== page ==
Horowitz Makes American Debut on This Date in 1928
Pianist Vladimir Horowitz (1903-1989) made his American debut playing Tchaikovsky's Concerto No. 1 on this date in 1928. According to Wikipedia, his performane created an enormous reaction and stir.
"Horowitz gave his United States debut on January 12, 1928, in Carnegie Hall. He played Tchaikovsky's Piano Concerto No. 1 under the direction of Sir Thomas Beecham, who was also making his U.S. debut. Horowitz later commented that he and Beecham had divergent ideas regarding tempos, and that Beecham was conducting the score "from memory and he didn't know" the piece. Horowitz's rapport with his audience was phenomenal. Olin Downes, writing for The New York Times, was critical about the metric tug of war between conductor and soloist, but Downes credited the pianist with both a beautiful singing tone in the second movement and a tremendous technique in the finale, referring to Horowitz's playing as a "tornado unleashed from the steppes." In this debut performance, Horowitz demonstrated a marked ability to excite his audience, an ability he maintained for his entire career. As Downes commented, "it has been years since a pianist created such a furor with an audience in this city." In his review of Horowitz's solo recital, Downes characterized the pianist's playing as showing "most if not all the traits of a great interpreter."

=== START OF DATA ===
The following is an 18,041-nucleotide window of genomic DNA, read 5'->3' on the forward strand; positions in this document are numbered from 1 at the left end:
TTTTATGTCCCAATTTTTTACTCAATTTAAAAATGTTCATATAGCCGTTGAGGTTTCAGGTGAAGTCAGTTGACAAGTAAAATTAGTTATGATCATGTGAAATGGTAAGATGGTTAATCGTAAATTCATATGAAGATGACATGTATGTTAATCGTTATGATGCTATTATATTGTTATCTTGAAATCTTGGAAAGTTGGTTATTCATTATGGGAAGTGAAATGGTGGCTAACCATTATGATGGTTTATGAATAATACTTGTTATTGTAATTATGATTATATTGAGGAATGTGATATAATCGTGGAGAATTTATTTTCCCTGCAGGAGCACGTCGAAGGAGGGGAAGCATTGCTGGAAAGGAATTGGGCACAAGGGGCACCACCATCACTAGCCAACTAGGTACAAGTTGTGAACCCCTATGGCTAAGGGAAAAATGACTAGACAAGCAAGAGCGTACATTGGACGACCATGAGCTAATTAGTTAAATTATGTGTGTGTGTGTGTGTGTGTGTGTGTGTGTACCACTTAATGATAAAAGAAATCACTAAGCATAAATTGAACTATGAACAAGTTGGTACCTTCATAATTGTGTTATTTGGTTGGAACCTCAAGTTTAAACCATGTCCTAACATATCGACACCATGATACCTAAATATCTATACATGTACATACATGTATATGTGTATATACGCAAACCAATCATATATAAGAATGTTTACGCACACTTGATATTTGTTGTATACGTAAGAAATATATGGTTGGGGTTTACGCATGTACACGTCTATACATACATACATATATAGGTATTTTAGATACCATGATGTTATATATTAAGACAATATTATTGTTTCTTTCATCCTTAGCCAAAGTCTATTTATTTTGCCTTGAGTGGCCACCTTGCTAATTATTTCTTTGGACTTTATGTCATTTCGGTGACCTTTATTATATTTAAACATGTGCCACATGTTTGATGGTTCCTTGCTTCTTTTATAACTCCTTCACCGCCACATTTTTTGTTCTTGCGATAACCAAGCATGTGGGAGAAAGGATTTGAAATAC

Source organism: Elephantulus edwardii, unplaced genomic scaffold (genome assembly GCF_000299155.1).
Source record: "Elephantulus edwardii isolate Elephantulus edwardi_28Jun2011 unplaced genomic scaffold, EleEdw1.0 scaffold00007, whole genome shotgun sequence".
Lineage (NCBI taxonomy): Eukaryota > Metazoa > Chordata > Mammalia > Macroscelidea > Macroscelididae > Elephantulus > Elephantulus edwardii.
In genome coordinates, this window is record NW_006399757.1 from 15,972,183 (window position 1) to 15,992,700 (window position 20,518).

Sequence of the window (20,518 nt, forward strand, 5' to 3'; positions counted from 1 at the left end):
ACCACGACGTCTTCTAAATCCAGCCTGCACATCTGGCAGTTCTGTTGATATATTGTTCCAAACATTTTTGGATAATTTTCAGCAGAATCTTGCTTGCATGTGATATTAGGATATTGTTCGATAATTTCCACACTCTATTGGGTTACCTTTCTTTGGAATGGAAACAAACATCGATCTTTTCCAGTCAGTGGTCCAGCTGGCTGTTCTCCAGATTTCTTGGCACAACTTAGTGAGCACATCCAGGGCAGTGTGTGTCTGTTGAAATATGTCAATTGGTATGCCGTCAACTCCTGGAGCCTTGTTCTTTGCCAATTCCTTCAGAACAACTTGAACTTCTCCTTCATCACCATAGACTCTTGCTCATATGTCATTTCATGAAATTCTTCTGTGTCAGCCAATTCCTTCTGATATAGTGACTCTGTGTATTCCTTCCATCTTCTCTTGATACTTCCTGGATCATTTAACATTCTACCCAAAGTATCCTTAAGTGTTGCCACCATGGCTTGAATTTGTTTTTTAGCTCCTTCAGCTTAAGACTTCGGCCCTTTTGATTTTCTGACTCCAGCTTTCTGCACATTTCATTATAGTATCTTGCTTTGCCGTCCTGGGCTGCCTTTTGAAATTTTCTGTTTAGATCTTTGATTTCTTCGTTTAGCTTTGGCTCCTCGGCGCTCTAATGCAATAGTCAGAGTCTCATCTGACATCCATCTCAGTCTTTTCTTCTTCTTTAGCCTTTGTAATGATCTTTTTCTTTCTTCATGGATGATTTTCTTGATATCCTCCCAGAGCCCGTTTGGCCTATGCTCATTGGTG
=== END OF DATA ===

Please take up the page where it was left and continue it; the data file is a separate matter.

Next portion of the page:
Here is Horowitz playing Concerto No. 1 live with the NBC Symphony Orchestra under the direction of Arturo Toscanini on April 25, 1943 in Carnegie Hall.